The U.S. senior population is living longer and has come to represent the fastest growing age group in America. By 2025, the number of seniors 75 or older is projected to increase 70 percent, according to a 2008 Senior Care Marketer report. By 2030, one in five Americans will be over the age of 65, representing 70 million Americans. As baby boomers retire in greater numbers, the senior care industry is anticipated to experience growing demand for an assortment of products and services for this target market.
Identify senior care business trends. There are a growing number of advertisements for senior fitness programs, elder estate planning, senior transportation services, food products tailored to the senior diet, electronic alert devices and other elder gadgets. The proliferation of specialty services and products indicates that entrepreneurs take the greying American market serious. Explore business ideas by looking at market research such as industry reports that indicate specific demands. Also consider trends you see in your local market.
Provide senior services. For example, many seniors would appreciate help doing their shopping. And, as baby boomers increasingly provide home care for their elderly parents, the demand for caregiver support services will likely also grow. A family caregiver might benefit from a reliable place for short-term hourly or weekend care for an elderly family member.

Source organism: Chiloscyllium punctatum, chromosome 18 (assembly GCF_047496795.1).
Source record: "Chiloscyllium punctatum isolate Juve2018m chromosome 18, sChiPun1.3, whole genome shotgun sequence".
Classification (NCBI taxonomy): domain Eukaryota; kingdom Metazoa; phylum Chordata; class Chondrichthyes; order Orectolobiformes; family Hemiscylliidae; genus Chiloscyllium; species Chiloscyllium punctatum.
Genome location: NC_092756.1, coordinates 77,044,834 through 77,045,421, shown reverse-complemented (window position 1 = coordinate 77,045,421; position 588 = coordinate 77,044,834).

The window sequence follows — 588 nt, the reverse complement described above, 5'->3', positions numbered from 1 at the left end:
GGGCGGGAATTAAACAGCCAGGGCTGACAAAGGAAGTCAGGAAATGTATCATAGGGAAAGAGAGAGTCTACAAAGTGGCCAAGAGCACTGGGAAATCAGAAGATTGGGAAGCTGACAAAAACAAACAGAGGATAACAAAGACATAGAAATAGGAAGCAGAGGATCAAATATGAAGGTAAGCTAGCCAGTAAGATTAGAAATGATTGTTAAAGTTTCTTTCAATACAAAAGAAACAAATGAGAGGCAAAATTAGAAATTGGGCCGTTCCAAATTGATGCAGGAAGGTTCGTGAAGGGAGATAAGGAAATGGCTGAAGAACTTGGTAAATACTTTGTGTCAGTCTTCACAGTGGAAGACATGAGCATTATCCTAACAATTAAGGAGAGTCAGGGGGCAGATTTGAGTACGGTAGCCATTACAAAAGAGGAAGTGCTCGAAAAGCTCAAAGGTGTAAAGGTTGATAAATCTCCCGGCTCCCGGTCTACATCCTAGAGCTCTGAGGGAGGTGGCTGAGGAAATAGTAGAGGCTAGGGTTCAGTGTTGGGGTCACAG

Develop or supply products to help seniors maintain independence and quality of life standards. This includes assistive devices such as mobility and lift products, body care and support products and home safety products. The wide assortment of merchandise in the senior market makes distributing or retailing senior products a viable business idea. Additionally, the opportunity to shop online appeals to many seniors, making an e-commerce venture worth exploring.
Write a business plan. You will need a business plan whether you are starting a service- or product-based business. A startup business plan helps you to develop your business goals, apply the market research that makes the business idea viable and identify the specific human and financial capital required to get the business off the ground. The U.S. Small Business Administration provides entrepreneurs with business plan templates that can help you get started with "explaining the who, what, when, where, how and why" that turns your business idea into a viable business plan.
- "Start Your Own Senior Services Business"; Charlene Davis; 2010
- "How to Start a Home-Based Senior Care Business"; James Ferry; 2010
- "Senior Living Communities"; Benjamin W. Pearce; 2007
Vanessa Cross has practiced law in Tennessee and lectured as an adjunct professor on law and business topics. She has also contributed as a business writer to news publications, including the "Chicago Tribune," and published in peer-reviewed academic journals. Cross holds a B.A. in journalism, a Juris Doctor and an LL.M. in international business law.